While virtual meetings could take the place of business travel and the sector may not recover from the pandemic until 2024, airlines will survive, according to Moody’s.

This was the gist of the latter’s newest Sector-In-Depth report: “Airlines – Global: Business travel faces higher substitution risk post-COVID, but airlines will adapt”.

Virtual meetings could replace 10 to 30 percent of business travel.

Prospects for the recovery of business travel by air are highly uncertain, and some forms of less-critical travel may never fully recover, the Moody’s report conceded.

Improving technology, company cost reductions and environmental concerns may put pressure on the sector, which is “unlikely to reach its 2019 level before 2024 at the earliest”.

Airlines’ recovery from the pandemic will be multistage, with the critical first phase to reach break-even cash flows, and companies’ duty of care to employees restricting business trips in 2021, according to the report.

“We forecast overall revenue passenger kilometers to remain around 5 to 10 percent below 2019 levels by the end of 2023, with business travel lagging the recovery in leisure travel,” Moody’s maintained.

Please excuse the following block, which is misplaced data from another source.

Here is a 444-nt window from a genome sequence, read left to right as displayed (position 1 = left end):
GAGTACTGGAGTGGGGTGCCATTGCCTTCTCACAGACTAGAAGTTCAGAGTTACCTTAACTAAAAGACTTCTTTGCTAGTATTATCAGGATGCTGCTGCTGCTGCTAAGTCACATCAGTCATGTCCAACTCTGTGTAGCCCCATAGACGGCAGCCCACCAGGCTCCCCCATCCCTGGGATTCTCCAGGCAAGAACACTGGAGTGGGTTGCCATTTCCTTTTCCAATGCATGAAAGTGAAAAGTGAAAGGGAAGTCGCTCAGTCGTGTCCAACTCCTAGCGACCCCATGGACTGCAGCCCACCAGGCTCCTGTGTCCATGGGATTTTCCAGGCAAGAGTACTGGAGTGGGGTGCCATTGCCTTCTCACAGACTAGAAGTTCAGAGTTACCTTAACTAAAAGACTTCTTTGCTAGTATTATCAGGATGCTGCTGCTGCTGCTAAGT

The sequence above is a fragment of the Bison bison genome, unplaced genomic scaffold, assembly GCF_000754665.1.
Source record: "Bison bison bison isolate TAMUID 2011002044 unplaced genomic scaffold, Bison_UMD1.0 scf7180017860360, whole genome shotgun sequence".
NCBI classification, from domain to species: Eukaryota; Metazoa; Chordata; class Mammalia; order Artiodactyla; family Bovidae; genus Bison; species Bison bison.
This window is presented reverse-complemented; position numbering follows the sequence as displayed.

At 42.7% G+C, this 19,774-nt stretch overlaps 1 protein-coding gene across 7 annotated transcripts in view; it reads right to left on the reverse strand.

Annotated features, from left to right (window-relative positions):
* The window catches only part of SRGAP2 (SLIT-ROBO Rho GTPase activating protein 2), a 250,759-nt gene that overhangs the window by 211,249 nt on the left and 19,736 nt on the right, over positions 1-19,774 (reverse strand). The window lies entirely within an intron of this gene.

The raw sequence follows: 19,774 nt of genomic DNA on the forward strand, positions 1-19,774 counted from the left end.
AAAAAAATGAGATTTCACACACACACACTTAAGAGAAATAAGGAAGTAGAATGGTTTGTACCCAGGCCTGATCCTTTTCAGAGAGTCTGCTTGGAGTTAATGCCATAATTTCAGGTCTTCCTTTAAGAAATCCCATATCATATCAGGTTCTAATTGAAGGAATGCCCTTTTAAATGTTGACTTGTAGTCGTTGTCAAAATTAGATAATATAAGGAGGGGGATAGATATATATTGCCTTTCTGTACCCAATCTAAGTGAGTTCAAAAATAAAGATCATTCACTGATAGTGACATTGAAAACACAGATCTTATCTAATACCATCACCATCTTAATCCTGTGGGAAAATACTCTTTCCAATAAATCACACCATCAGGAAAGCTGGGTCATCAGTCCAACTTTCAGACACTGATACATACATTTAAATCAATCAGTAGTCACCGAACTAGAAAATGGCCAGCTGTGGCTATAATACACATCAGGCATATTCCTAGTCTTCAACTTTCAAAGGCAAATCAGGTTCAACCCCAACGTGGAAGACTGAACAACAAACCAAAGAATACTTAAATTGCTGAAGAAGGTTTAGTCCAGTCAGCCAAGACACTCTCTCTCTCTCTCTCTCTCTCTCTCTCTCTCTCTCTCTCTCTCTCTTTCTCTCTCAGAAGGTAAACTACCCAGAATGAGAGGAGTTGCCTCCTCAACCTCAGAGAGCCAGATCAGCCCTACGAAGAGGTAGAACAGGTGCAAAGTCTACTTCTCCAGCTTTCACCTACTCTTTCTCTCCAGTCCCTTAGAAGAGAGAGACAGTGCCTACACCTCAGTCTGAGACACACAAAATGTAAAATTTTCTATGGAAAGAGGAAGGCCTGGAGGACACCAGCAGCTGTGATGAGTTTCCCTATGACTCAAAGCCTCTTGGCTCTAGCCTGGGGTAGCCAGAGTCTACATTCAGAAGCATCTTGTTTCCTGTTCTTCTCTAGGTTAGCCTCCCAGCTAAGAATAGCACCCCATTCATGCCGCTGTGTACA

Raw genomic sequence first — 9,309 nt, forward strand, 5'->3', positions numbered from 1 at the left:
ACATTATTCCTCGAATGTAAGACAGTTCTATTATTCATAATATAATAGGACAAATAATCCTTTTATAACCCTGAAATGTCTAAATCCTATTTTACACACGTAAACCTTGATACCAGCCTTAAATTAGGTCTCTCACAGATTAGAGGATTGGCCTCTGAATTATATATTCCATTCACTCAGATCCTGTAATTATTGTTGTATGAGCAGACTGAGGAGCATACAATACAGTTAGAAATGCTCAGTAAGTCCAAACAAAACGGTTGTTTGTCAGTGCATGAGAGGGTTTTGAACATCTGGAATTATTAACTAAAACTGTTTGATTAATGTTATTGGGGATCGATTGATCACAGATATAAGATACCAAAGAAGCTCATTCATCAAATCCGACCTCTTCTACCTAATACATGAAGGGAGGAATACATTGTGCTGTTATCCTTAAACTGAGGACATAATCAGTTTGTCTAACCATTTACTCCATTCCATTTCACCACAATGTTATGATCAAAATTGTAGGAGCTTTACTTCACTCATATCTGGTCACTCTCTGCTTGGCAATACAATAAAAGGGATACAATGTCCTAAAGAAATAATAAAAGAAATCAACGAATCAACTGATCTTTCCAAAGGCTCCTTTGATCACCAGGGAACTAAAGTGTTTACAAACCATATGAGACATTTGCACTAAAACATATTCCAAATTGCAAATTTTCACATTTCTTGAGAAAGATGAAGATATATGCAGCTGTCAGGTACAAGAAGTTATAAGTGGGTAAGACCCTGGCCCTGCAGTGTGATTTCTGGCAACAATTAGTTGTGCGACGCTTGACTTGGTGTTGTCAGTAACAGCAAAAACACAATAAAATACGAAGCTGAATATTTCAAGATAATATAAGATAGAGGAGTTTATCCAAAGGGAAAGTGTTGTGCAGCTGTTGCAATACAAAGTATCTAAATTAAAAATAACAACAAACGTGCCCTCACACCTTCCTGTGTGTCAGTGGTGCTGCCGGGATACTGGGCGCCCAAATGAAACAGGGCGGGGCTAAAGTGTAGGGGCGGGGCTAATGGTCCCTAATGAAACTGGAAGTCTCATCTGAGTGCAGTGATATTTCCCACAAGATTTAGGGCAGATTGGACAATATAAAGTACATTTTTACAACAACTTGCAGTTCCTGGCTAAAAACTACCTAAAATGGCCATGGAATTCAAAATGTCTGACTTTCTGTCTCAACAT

Notably, full-service carriers will face greater pressure from a slow recovery in business travel.

Although 12 percent of global passengers will travel for business, full-service carriers in advanced economies will have disproportionately larger shares of business travelers.

Business travel is likely to be more profitable than leisure, but airlines will adapt to support profitability.

Domestic business travel will return sooner, favoring carriers in large countries such as the US, Brazil, Australia, Russia and China.

Sectors with high site-specific activities, such as manufacturing, real estate and construction, will see stronger return of business travel.

As a result, business travel will recover more quickly in China, Japan and Germany and less strongly in the UK and France.

Airlines will offset the possible effects by managing capacity, continued growth in leisure travel and efficiency savings.

They will also gain share from weaker competitors who failed or reduced their route networks during the pandemic.

Airlines may increase focus on leisure travel, and pricing structures may also change, with fewer deeply discounted economy fares.


Source: Manila Bulletin (https://mb.com.ph/2021/03/25/moodys-sees-airlines-adapting-post-covid/?utm_source=rss&utm_medium=rss&utm_campaign=moodys-sees-airlines-adapting-post-covid)